I made this last night: and can now say that I prefer your recommendation. Also I only use chicken thighs to cook with – more flavor, more iron, and side bonus: cheaper!

  • 6512 and growing

    I’m a total roasting fiend. Roasting zucchini completely changed my relationship with it. And tomatoes? If you have to cook tomatoes (for pasta sauce, or pizza sauce) there is no other way. Even my kids will devour roasted beets, which otherwise get pushed to the side of the plate in a sad rejected slump of purple.

  • Marcee ….. Illinois

    Wonderful lookin veggies!! Servants??? HA-no. Our mum never-ever would do that. Neighbors did though. Growing up, being the first born, I did it ALL, taught myself. Entertaining wasn’t difficult. Love baking, cooking. Today @ 50+ no maid/servants. Have never had ANY type of dishwasher. I’m a do-it-yourself-gal!!

    LOVE the subject Michelle. Comments are highly entertaining.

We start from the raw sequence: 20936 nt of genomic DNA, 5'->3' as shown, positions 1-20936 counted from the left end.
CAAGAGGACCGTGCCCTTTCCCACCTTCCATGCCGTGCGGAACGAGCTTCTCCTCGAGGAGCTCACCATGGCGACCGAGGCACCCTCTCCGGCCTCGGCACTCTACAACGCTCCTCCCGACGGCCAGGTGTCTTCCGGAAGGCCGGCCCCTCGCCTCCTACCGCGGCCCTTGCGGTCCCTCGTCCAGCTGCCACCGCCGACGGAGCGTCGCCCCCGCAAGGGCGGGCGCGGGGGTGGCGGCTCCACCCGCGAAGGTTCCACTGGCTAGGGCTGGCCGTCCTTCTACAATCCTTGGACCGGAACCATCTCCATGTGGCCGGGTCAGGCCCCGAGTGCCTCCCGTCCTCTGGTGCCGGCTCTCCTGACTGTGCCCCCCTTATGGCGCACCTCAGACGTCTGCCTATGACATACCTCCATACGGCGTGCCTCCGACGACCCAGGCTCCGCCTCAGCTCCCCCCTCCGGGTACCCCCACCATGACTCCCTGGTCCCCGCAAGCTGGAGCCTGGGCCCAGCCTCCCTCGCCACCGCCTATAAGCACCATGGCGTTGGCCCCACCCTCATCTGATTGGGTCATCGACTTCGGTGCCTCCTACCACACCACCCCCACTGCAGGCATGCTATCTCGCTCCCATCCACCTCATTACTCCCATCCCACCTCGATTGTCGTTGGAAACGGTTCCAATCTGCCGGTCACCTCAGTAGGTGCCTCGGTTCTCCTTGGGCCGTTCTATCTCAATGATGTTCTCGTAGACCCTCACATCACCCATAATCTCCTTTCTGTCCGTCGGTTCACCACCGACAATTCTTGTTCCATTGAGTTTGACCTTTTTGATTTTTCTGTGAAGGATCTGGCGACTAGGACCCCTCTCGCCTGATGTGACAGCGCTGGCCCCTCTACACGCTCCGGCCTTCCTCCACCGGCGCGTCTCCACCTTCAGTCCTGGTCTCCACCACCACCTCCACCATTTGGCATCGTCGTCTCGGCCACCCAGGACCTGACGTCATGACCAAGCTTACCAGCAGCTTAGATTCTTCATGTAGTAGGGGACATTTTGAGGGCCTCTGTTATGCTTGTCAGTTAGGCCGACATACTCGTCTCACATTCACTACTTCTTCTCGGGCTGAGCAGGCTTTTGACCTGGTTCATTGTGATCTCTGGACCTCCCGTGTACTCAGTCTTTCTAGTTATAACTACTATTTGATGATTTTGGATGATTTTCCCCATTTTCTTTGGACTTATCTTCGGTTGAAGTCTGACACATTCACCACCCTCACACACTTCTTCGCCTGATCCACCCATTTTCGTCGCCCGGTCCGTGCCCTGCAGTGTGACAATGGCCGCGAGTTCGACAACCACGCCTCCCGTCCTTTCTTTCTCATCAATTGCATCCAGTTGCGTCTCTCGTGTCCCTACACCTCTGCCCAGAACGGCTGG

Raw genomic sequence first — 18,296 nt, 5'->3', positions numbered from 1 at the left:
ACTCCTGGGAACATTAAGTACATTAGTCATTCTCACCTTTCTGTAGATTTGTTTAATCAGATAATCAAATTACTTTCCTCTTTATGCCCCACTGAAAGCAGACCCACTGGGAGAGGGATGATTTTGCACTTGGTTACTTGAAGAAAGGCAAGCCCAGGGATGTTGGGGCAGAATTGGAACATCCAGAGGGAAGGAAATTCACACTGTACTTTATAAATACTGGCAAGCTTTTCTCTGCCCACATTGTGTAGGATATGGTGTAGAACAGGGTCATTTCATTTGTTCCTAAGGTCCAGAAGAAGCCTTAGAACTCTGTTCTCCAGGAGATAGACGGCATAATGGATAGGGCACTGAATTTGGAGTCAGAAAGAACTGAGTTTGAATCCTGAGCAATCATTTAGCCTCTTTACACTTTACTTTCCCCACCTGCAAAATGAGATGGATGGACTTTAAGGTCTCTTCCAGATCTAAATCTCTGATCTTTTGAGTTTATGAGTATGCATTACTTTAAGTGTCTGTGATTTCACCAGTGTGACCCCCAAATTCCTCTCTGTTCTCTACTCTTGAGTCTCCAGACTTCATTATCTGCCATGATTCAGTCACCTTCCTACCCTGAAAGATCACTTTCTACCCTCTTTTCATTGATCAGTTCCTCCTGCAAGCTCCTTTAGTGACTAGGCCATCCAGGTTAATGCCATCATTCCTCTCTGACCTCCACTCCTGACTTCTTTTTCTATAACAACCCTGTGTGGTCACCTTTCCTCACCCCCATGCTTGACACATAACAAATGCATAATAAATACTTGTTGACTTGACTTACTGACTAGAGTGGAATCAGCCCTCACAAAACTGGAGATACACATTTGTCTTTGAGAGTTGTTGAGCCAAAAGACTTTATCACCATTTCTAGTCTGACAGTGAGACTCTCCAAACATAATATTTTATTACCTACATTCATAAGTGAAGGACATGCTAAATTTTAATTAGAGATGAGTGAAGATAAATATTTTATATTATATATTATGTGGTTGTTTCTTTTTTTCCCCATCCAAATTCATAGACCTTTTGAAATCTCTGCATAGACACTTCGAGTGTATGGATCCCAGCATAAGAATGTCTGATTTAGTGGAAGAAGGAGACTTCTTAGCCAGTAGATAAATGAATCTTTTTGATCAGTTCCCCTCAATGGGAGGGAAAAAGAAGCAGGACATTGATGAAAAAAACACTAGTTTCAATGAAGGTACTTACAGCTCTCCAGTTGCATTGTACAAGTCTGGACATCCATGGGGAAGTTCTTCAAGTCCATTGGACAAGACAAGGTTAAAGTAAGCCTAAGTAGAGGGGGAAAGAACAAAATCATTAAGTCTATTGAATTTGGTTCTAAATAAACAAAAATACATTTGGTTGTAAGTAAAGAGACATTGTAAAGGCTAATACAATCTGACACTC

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  • Rivki Locker (Ordinary Blogger)

    The only reason I don’t cry when I cover up my gas grill for the winter is that I know I can roast vegetables all winter long. I roast all different types of veggies, and I use the same formula you do.
    But I have to ask – are you serious about leaving on the dirt? Can I really do that or will I kill off my family and guests? Seems a bit scary…. Please confirm before I go poisoning all my loved ones. (And if that was a joke, I’m SO embarrassed and please forgive my dense-ness!)

    • Michelle

      By all means, remove the obvious bits of dirt ie. rinse and lightly scrub the outside of say carrots or beets if there is obvious dirt, but I am such a big advocate of leaving skins on (for flavor, texture and nutrients), that a tiny bit of dirt in the crevasses of the skin will not hurt you in the least – especially when those tiny bits of dirt are roasted at 350 degrees for an hour!

      In general, I think people get more concerned about dirt and bacteria than they need to – I am totally apposed to antibacterial soap for ex (which only creates STRONGER strains of “soap” resistant bacteria!) I am, though, a big proponent of washing with basic soap and warm water.